Briefly: gold and the rest of the precious metals market are likely to decline in the next several weeks/months and then start another powerful rally. Gold’s strong bullish reversal/rally despite USD Index’s continuous strength will likely be the signal that confirms that the bottom is in.
Welcome to this week's Gold Investment Update. Predicated on last week’s price moves, our most recently featured outlook remains the same as the price moves align with our expectations. On that account, there are parts of the previous analysis that didn’t change at all in the earlier days, which will be written in italics.
Let’s start with a quick look at how U.S. President Joe Biden’s recent rearrangements could potentially impact the price of gold. After
all, he’s the new sheriff in town and he’s “cleaning house”.
Biden certainly wastes no time in signing executive orders. Since inauguration, he introduced several policies, including mandating masks on federal property, in airports and on certain public transportation, and the end of a travel bank on some countries. The president also terminated the construction of the wall at the Mexican border, halted the U.S. withdrawal from the WHO and placed the country back on the path to rejoining the Paris climate accord.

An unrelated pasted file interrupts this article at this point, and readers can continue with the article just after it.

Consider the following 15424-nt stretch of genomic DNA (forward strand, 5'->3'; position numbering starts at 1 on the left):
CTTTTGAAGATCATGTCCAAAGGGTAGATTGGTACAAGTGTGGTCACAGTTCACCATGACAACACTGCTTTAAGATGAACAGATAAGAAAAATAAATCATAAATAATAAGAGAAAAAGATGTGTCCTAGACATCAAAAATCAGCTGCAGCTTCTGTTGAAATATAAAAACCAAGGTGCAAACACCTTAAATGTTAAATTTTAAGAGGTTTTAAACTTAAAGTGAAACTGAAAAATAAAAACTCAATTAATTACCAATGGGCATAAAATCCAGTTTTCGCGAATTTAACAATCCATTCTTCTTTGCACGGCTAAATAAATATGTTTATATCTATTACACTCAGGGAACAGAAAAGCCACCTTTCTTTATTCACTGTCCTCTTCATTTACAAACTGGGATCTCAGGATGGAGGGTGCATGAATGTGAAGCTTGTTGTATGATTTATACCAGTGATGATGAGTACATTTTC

We’re seeing a reversal of many of Trump’s policies. The new president’s actions shouldn’t materially affect the gold market, but if they manage to restore widespread confidence in the U.S. government, they could limit the safe-haven demand for gold.
Biden also modified the government’s stance on the epidemic in the U.S., treating it very seriously. He undertook several executive actions intended to speed up the production of COVID-19 supplies, thereby increasing testing capacity, and hopefully reducing the spread of the coronavirus. Biden also started a “100 days mask challenge”, urging Americans to wear masks, and announced a “National Strategy for COVID-19 Response and Pandemic Preparedness”, arguing that “America deserves a response to the COVID-19 pandemic that is driven by science, data, and public health — not politics”.
All these actions show that combatting the pandemic will be Biden’s priority and that he intends to deliver a more centralized federal response to the epidemiological threat. As the charts below show, the coronavirus has already infected almost 25 million Americans while killing more than 400,000.